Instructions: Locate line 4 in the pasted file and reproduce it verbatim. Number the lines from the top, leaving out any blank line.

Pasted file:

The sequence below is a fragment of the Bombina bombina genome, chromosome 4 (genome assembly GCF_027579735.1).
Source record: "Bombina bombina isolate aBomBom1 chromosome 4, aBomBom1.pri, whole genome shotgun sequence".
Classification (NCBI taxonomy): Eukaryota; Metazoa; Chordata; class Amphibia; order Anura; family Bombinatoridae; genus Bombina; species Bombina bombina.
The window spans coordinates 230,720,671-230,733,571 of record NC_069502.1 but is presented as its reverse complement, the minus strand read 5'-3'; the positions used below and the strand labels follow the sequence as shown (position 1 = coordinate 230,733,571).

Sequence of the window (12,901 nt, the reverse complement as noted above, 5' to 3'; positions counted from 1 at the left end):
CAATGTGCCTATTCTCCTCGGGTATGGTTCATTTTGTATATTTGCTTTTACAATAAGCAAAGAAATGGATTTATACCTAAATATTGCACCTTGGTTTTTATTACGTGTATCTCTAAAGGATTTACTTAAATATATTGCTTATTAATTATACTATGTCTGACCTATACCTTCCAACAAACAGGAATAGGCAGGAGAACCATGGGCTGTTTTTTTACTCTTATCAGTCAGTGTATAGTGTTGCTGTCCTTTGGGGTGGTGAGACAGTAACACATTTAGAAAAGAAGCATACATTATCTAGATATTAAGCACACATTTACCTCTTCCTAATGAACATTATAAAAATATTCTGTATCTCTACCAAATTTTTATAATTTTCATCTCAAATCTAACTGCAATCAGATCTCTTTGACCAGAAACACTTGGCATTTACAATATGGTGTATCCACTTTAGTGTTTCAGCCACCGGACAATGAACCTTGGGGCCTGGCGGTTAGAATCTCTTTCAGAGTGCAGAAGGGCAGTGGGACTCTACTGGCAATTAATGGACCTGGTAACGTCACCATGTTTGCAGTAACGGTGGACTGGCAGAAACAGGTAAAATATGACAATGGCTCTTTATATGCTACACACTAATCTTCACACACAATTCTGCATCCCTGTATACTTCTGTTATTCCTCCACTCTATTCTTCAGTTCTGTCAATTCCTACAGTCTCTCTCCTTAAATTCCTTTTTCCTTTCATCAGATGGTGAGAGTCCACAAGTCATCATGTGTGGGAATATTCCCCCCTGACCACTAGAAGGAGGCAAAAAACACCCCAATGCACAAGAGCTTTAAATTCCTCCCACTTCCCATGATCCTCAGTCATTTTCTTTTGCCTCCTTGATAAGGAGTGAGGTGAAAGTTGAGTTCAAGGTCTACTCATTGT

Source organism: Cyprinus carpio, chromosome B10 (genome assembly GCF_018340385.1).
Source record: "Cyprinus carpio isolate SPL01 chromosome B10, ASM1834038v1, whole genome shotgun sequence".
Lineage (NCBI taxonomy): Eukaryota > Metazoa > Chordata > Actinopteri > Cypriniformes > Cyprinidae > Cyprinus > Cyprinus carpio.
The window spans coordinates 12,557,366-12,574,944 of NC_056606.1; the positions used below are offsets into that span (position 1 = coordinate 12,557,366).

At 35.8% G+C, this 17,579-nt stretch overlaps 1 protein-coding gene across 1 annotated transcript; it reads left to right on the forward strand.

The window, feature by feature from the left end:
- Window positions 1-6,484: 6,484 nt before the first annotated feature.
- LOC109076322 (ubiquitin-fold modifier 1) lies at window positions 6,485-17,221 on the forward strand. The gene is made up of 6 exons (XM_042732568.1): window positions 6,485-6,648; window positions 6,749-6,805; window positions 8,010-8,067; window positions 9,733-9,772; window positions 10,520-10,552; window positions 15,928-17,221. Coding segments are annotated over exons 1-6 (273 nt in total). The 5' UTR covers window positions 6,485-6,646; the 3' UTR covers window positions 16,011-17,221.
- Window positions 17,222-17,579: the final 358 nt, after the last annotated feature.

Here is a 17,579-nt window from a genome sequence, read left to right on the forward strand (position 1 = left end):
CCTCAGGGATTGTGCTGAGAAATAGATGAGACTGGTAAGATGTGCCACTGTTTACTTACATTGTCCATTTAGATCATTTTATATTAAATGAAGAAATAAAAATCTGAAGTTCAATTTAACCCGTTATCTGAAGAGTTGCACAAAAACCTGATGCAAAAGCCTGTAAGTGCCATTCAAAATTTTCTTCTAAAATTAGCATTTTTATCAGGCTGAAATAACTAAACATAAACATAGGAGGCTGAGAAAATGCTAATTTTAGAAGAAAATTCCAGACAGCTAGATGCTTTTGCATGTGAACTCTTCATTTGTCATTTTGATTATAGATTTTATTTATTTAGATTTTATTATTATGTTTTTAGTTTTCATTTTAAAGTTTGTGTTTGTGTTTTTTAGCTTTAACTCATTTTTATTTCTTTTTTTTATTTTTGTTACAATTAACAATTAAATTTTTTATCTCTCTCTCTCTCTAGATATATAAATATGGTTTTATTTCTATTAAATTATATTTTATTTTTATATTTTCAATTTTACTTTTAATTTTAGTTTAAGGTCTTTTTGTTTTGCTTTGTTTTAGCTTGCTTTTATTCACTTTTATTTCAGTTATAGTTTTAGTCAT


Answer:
The window spans coordinates 230,720,671-230,733,571 of record NC_069502.1 but is presented as its reverse complement, the minus strand read 5'-3'; the positions used below and the strand labels follow the sequence as shown (position 1 = coordinate 230,733,571).